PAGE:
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Alternative nameskhoya, koa, kova, maua, khowa, khava, khuaa, mawa or kurauni
Place of originIndian Subcontinent
Region or stateIndian Subcontinent
Associated national cuisineIndia, Bangladesh, Pakistan, Nepal
Main ingredientsMilk
Similar dishesKheer

Khoa, khoya, khowa or mawa is a dairy food widely used in the cuisines of the Indian subcontinent, encompassing India, Nepal, Bangladesh and Pakistan. It is made of either dried whole milk or milk thickened by heating in an open iron pan. It is lower in moisture than typical fresh cheeses such as ricotta.[1] It is made up of whole milk instead of whey.


Khuwa vendor in Nepal
Khuwa vendor in Nepal

A concentration of milk to one-fifth volume is normal in the production of khoa. Khoa is used as the base for a wide variety of Indian sweets. About 600,000 metric tons are produced annually in India. Khoa is made from both cow and water buffalo milk. Khoa is made by simmering full-fat milk in a large, shallow iron pan for several hours over a medium fire. The gradual evaporation of its water content leaves only the milk solids. The ideal temperature to avoid scorching is about 80 °C (180 °F).[2] Another quick way of making khoa is to add full fat milk powder to skimmed milk and mixing and heating until it becomes thick. This may, however, not have the same characteristics as traditionally made khoa.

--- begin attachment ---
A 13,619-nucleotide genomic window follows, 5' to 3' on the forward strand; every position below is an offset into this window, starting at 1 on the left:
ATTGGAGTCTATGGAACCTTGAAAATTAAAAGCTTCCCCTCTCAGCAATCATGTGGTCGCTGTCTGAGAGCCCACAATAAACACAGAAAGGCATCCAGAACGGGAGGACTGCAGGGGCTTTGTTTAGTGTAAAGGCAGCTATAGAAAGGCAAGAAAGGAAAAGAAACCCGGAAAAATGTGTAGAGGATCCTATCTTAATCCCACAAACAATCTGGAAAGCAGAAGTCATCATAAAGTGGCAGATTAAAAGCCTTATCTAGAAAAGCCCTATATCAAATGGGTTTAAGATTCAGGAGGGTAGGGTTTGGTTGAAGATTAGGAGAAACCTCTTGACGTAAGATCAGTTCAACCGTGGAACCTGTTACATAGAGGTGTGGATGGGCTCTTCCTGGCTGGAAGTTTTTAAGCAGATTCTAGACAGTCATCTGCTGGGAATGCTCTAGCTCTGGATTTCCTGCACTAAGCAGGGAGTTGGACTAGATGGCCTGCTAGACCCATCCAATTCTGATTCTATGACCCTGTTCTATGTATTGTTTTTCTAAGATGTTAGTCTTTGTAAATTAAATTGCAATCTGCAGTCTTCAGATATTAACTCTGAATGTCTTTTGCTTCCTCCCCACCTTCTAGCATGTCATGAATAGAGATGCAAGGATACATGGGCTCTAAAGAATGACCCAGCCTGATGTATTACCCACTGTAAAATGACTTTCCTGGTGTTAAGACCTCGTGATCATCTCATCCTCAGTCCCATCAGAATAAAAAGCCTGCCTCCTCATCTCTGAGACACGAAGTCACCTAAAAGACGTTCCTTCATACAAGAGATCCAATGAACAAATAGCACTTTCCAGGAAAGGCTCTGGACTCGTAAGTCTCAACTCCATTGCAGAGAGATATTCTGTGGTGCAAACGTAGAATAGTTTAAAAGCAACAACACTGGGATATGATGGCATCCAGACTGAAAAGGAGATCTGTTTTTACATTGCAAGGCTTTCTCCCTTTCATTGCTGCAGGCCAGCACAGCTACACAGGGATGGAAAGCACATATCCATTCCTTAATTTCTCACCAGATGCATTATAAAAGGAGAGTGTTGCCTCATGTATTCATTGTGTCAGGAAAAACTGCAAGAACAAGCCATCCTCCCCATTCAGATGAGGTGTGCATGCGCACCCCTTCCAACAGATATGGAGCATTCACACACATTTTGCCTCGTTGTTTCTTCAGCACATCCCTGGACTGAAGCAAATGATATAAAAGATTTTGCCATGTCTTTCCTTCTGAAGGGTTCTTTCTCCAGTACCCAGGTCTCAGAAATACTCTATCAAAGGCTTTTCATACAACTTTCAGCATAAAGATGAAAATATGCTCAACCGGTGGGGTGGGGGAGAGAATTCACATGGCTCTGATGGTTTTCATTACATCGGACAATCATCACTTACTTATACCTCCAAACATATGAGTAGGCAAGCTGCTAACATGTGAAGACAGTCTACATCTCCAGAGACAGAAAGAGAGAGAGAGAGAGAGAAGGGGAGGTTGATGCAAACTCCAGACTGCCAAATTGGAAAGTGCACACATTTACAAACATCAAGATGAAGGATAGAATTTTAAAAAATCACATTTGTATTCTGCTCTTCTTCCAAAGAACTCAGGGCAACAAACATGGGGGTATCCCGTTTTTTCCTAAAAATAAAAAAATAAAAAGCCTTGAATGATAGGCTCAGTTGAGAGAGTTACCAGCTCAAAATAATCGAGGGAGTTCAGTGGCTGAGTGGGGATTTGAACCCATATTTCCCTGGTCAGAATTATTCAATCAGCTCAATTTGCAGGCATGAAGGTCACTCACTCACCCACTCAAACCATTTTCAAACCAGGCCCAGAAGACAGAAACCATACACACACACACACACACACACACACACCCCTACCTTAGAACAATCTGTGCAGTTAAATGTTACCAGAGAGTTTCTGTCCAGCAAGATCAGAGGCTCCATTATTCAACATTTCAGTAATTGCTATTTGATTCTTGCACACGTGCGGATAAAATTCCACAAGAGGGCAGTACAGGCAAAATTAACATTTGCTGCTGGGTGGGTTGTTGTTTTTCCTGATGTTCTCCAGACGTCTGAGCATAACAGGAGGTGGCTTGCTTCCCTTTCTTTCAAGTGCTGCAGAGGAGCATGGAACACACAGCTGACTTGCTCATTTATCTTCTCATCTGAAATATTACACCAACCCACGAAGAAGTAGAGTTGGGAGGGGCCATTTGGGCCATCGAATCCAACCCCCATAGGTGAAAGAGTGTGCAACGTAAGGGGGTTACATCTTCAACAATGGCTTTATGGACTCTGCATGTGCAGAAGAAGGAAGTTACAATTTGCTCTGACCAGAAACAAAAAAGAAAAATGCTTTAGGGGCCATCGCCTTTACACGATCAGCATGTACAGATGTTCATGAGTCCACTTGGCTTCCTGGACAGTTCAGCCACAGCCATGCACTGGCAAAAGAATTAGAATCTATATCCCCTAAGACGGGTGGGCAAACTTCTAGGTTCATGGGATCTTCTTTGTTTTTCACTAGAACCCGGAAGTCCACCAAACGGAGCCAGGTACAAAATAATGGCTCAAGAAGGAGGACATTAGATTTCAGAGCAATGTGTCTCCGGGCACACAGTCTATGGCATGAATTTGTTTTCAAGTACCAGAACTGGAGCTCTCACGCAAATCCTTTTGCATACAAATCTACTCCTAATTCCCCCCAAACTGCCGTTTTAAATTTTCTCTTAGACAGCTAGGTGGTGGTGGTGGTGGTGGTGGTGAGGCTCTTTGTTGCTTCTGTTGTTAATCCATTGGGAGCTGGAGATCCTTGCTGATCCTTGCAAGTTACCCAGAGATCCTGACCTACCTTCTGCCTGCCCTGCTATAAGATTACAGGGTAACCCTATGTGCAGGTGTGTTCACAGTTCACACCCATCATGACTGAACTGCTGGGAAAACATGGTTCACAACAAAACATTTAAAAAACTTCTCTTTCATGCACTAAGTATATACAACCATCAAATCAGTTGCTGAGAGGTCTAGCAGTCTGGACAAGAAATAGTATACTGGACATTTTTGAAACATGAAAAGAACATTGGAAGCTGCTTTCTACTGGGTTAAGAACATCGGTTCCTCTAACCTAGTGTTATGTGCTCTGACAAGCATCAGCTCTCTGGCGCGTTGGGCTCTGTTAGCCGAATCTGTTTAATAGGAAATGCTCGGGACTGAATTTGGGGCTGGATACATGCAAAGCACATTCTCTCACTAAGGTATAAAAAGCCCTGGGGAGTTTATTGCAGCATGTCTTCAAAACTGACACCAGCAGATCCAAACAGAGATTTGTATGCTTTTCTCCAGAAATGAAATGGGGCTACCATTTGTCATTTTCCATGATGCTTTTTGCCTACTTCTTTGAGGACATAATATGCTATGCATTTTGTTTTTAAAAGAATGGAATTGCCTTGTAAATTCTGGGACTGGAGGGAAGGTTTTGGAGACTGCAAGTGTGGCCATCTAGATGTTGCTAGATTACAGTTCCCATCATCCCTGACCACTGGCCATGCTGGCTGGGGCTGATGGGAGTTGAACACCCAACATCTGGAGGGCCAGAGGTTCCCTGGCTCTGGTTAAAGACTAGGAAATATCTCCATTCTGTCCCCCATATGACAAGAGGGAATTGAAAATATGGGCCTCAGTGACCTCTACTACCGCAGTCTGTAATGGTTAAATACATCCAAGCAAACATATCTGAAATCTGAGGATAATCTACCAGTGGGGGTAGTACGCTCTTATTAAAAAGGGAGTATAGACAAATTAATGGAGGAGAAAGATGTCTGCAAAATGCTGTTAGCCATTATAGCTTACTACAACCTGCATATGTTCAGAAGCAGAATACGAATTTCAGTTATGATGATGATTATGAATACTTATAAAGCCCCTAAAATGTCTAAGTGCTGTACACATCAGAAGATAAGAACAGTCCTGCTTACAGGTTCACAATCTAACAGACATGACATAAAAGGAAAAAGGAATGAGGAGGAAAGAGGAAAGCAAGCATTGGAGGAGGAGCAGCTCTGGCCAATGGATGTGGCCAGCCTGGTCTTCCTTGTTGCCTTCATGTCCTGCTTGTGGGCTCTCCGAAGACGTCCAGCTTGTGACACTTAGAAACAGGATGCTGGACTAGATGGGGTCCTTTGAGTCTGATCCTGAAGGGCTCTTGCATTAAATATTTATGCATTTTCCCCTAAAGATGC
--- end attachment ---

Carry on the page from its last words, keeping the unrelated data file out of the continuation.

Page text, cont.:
Khoa is normally white or pale yellow. If prepared in the winter, it may be saved for use in the summer, and may acquire a green tinge and grainier texture from a harmless surface mould. This is called hariyali (green khoa) and is used in recipes where the khoa is thoroughly cooked, e.g., gulab jamun.[citation needed] With the advent of refrigeration, the production of hariyali is rare.


Milk Khoa in Mysore, India
Milk Khoa in Mysore, India

Khoa is classified into different types, based on moisture content. Different types of khoa are used for different preparations.


Assortment of barfi made of khoa, almonds and sugar, Mumbai, India.
Assortment of barfi made of khoa, almonds and sugar, Mumbai, India.

Khoa is used in various types of sweets:

See also


  1. ^ Fuzzy Math for reducing milk Archived 2007-10-12 at the Wayback Machine Retrieved 2008-02-24.
  2. ^ a b c d Making khoya mawa Recipe Archived 2007-10-12 at the Wayback Machine Retrieved 2008-02-24.
  3. ^ a b c SN Mahindru (2009). Milk & Milk Products. APH. p. 23. ISBN 978-81-313-0414-3.
  4. ^ "Khoya Dishes - Khoya Recipes - NDTV Food".